By Ray Hickson
Josh Adams has done plenty of apologising and now wants to get back to the business of riding winners.
Adams opened up about the controversial ride on Magic Ray at Moree back on September 3 that sidelined him for six weeks and dashed his dream of a maiden Group 1 win.
The 25-year-old jockey returned to race riding at Canterbury during the week and has four mounts at Randwick on Saturday.
Magic Ray was the $1.70 favourite for the 1300m maiden, Adams had ridden the perfect race and the horse took the lead at the 300m.
He looked to be pulling clear when Adams eased up around 100m to go then got the shock of his life as Lord Russel ambushed him and it was too late when Adams pushed the button again.
“I thought I had the race shot to pieces,’’ Adams said.
“Most horses in that situation will run on. As soon as I eased up on him he hit the brakes, he actually stopped underneath me and that was the catalyst for him getting beaten.
“(The winner) wasn't making any ground on me until my horse hit the brakes. I still thought I'd won, narrowly, but it was shocking to say the least.
“More than anything I just take full responsibility, it was a brain snap, and the best thing I can do is look forward.’’
The incident at Moree couldn’t have come at worse time for Adams.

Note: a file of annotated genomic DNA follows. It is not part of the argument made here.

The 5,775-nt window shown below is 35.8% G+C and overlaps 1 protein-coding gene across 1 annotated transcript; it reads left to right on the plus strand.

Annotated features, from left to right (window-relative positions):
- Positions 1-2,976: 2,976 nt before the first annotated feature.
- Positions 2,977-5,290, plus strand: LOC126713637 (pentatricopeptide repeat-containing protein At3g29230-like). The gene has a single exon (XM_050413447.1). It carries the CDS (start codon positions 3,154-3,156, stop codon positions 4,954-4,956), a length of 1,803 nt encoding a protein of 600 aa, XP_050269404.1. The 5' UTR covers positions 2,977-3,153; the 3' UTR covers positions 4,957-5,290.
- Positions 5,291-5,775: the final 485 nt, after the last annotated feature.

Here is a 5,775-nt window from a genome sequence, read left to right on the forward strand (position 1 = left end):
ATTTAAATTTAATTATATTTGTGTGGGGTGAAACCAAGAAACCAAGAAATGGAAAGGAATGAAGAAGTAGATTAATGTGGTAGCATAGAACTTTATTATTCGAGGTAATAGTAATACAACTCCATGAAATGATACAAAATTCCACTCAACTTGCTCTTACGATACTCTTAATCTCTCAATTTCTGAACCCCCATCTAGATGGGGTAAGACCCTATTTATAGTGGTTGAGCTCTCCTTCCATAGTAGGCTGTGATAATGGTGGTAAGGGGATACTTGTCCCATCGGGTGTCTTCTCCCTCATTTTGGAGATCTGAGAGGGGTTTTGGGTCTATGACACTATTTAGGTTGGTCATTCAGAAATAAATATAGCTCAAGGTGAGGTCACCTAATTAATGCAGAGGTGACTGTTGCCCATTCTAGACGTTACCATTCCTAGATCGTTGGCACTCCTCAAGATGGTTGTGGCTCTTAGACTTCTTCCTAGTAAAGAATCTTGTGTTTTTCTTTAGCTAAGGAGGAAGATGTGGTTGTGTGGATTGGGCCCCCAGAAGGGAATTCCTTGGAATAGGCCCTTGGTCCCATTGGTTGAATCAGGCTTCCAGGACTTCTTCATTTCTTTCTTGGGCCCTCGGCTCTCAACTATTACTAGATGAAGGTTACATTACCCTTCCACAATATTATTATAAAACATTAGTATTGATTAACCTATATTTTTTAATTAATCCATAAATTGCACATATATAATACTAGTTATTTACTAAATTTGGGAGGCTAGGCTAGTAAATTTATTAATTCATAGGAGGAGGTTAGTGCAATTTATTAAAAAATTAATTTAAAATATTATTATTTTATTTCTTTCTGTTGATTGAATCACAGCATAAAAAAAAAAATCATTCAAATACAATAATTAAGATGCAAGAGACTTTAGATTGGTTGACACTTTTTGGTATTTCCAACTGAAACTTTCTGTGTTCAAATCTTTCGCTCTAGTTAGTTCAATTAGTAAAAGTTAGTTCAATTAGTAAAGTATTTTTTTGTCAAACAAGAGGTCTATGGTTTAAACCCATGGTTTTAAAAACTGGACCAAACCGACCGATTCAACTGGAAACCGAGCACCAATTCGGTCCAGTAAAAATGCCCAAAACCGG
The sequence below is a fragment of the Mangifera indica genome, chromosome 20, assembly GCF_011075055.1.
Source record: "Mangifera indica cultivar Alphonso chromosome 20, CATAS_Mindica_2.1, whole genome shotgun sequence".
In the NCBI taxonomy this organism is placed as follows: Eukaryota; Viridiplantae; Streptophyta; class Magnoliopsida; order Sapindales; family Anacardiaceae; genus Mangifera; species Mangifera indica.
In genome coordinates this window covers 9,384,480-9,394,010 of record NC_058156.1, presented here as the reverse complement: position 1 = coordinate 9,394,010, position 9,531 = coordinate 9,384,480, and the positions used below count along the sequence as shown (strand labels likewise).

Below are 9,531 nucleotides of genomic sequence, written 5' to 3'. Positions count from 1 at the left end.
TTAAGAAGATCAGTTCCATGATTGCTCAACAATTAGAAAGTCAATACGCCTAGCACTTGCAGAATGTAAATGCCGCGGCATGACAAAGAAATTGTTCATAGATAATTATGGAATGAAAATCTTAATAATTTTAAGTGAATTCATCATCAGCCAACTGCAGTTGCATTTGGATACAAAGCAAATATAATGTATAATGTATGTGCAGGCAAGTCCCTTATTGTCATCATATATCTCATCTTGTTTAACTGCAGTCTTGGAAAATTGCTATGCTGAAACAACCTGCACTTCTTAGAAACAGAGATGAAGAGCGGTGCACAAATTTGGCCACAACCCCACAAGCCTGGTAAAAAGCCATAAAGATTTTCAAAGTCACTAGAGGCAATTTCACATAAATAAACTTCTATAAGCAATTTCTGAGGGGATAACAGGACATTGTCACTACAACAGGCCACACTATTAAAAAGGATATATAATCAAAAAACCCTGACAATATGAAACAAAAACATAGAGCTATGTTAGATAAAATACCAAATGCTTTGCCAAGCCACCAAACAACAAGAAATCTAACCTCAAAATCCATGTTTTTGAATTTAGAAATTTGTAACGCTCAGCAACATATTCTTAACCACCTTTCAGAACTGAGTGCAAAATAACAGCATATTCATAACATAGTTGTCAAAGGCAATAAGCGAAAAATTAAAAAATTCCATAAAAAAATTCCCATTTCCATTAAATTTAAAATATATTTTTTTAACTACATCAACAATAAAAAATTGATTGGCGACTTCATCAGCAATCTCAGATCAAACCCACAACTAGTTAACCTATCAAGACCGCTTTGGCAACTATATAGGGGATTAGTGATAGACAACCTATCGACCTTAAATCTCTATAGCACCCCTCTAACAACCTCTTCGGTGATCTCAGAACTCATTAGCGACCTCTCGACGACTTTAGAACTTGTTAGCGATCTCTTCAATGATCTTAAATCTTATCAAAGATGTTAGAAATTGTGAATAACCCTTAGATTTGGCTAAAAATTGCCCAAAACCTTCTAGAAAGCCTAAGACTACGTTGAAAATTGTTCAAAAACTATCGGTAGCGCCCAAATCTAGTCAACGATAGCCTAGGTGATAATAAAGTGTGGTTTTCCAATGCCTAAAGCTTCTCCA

He was on cloud nine after winning the Group 2 Tramway Stakes on Happy Clapper the day before and was all set to take the ride in the Group 1 Epsom Handicap.
Of course Happy Clapper went on to win the Epsom and a Group 1 win would have completed a fairy tale comeback for Adams who spent two years exiled after testing positive to an illicit substance for the third time.
Climbing back from that fall from grace was tough but it also gave Adams, who was Sydney’s champion apprentice in 2010-11, a bit thicker skin.
He said Magic Ray’s trainer Todd Howlett and the gelding’s owner offered him support after his slip up though punters were less forgiving.
“I wasn't the first to do it and I won't be the last but I've definitely learned from it. It cost me good rides in good races,’’ he said.
“Nine times out of 10 they kick away and you win.
“I copped a lot of criticism from it and people sent me messages abusing me but at the end of the day it's my livelihood and it's cost me a Group 1 win.
“If anyone should be disappointed in the outcome it should be me, and I am, but I'm looking forward to moving on from it and riding winners.’’
As for Happy Clapper’s Epsom win, Adams said he couldn’t have been happier for trainer Pat Webster.
After all, Webster was one of the people who helped him back from the racing wilderness during his drug ban.
“I was stoked, I thought the horse deserves to be a Group 1 winner,’’ Adams said.
“For the last few years he's run into good horses in good races. It was hard to watch but it was good to see.’’
Adams wasn’t idle during his suspension, he rode in an estimated 65 barrier trials and rode trackwork a few days a week.
He’s keen to use the next few weeks, when Sydney’s leading riders are interstate, to re-establish himself and win back the trust of anyone who doubts his resolve.